Cycles and Sickles


In addition to wishing you a Happy New Year, we want to talk here about doing smart things on your account.

Everyone wants their portfolio to go up.  That part of our job description is simply enumerating fair expectations on your behalf.  Because we are Registered Investment Advisor under the Investment Act of 1940, our fiduciary duty to you is to act solely in your best interest to determine the best way to deliver on that expectation.  That’s our deal, and how we effect that end keeps us up at night with the trade-off that if I do it well it does not have to keep you up.

One of those ways is picking the right investments, which we suppose is hard enough by itself.  However, even if we took the right investments, that’s only part of the story; you have to act on those investments the right way.  If you are a farmer, you have to plant the right cash crops if you want to do well.  However, even if your crop yield is good, you’re not done.  No money arrives in the bank unless you successfully harvest that crop.  You have to put a sickle to that wheat or it will rot in the fields.  Prepping, planting, fertilizing, cultivating are all necessary, but (as they say) not sufficient.

The same thing for investments.  Investments, however, have the additional peculiarity of going in cycles, though not at the same time (in industry parlance, they have imperfect covariance).  In the United States stock markets, equities were up in 2013 and 2014 (dividends excluded, the Dow Jones Industrial Average (DJIA), was up 26.5% and 7.52%, respectively)[i].  Alternatively, international developed markets were up in 2013 by a nice amount (20% ‘ish), but are down 4-7% in 2014.  Lastly and no surprise with the lack of robust consumer buying in the developed world and the lowered commodity prices with energy prices noticeably in a glut, emerging market companies have experienced a down-cycle in both 2013 AND 2014.  Thus, we have the cycles spoken of, all with no prediction of trends that will play out in 2015.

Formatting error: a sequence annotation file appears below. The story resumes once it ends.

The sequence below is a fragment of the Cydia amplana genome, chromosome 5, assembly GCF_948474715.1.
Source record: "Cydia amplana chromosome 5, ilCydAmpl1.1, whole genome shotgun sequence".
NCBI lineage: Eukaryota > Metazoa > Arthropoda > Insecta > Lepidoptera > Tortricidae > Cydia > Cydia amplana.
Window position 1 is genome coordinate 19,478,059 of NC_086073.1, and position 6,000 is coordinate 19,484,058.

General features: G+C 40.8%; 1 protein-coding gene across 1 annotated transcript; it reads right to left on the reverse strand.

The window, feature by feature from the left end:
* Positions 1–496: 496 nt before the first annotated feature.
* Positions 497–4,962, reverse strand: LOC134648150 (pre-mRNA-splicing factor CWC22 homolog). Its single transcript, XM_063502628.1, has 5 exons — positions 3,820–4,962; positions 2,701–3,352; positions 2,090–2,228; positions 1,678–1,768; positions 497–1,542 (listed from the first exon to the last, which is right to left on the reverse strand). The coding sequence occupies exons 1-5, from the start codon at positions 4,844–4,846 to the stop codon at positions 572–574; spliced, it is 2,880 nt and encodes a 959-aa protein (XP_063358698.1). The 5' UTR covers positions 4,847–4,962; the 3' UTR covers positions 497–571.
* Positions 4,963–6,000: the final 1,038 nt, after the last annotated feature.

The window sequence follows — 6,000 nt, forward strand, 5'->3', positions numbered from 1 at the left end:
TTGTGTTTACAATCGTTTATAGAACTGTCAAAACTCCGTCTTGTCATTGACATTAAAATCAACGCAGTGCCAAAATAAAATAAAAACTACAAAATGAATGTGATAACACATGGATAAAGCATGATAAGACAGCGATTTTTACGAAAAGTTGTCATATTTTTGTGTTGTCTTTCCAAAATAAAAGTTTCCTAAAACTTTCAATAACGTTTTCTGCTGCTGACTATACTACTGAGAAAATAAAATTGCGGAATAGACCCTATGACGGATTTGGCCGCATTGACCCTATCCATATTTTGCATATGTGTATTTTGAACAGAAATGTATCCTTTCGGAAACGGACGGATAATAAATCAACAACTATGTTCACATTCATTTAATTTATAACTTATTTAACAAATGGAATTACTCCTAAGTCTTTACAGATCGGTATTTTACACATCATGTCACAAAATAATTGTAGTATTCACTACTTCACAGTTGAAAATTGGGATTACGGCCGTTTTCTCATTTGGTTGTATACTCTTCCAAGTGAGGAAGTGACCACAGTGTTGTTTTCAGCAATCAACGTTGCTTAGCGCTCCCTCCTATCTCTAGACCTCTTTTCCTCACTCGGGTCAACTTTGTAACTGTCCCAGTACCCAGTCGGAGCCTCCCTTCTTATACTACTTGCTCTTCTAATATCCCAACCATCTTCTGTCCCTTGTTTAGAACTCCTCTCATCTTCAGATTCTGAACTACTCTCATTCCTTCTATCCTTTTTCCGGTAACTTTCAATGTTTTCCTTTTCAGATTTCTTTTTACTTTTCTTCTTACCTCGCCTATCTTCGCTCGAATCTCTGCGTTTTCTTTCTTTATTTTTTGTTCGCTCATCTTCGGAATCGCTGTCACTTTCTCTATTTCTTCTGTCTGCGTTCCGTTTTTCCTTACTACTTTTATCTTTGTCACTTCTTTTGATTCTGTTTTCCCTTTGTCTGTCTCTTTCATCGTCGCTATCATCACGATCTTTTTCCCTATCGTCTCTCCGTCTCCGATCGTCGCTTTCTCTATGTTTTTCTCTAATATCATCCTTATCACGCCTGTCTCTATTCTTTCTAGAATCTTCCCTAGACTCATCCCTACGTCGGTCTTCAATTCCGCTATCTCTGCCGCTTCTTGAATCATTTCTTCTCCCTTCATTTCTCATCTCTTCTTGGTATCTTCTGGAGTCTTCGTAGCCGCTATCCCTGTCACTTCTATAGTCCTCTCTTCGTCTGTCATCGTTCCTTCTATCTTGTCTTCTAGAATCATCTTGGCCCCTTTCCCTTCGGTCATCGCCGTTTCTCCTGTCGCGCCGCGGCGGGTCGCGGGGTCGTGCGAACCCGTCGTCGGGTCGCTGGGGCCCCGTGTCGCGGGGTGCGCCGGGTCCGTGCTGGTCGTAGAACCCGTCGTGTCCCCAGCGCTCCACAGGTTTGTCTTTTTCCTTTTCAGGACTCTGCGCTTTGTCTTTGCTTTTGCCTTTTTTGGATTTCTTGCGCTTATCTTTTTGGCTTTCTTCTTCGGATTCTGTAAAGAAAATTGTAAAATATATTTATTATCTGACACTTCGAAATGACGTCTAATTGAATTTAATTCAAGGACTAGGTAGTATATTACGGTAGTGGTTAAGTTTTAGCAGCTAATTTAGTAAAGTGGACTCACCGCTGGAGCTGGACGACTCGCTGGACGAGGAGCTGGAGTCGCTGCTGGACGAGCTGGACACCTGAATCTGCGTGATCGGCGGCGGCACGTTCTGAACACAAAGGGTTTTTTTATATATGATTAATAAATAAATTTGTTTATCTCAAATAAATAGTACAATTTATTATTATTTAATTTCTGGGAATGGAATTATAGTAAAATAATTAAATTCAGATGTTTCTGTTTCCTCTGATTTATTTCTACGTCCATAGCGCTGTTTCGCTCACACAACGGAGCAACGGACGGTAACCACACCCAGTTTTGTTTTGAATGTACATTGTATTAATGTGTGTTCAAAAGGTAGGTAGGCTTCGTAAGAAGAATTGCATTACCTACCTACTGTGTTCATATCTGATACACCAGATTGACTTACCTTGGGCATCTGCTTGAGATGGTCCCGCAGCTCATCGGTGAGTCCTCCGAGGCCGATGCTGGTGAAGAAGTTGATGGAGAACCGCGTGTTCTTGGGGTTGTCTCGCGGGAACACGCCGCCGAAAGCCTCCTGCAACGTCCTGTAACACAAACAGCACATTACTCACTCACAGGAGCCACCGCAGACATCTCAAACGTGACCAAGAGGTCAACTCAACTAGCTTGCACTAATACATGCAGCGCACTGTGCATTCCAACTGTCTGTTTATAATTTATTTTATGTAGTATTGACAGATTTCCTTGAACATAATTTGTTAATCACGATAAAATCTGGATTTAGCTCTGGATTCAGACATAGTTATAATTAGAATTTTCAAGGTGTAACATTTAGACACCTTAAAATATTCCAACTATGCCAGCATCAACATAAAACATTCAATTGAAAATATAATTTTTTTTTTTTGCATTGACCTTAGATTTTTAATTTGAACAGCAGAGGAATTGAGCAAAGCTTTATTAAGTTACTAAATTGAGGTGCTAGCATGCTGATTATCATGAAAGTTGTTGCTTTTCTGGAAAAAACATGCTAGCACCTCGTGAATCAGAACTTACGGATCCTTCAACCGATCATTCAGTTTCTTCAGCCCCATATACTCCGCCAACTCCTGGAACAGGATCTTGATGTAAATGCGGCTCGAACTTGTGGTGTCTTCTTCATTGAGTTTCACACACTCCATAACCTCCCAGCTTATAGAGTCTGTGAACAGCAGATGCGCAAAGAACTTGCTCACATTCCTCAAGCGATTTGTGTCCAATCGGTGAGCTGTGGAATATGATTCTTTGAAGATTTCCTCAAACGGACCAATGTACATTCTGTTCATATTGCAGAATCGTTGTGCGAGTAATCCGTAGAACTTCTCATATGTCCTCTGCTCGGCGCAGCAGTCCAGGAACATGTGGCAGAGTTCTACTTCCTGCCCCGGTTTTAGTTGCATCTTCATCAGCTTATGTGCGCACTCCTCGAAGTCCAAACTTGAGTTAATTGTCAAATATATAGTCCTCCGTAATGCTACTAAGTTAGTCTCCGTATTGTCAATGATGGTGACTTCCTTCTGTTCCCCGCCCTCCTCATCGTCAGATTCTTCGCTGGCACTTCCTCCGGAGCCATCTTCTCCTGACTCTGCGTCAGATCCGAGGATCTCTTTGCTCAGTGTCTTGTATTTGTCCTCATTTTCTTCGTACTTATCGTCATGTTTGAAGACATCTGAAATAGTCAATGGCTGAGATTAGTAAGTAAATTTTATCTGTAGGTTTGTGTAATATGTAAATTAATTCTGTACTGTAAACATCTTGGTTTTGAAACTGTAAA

What is the right thing to do now?  Staying on the farm vernacular, the best thing would be to take lemons and make lemonade.  If US prices are up, we should shave off a bit of the froth while times are good, and buy into the Developed and Emerging Markets.  This is not ‘betting’ but simply using all the soil available and planting in some areas while we harvest in others.  The correct Asset Allocation for you has already been determined but that does NOT mean doing nothing.  Contrarily, we use the natural ebb and flow of markets to try to take some of the risk out of your portfolio while still preserving the earning power we seek to beat inflation.

(That said, somewhere along in here one ought to take note of the fact that the real, inflation-adjusted prices of both oil and gold—at nominal levels of $60 and $1,200 respectively—are around half what they were at their 1980 peaks.  The S&P 500 at 2,000 stands at about five times its inflation-adjusted year end 1980 price, and has paid a ton of dividends in the interim.  Which was the superior inflation hedge? Ah, but we digress.)

Ying and yang.  Fear and greed.  Cycles and sickles.  The optimum answer is not to have one without the other, but to seek balance and use the best of both worlds.

[i] Dow Jones Industrial Average Yearly Returns and Overseas Indexes (from the website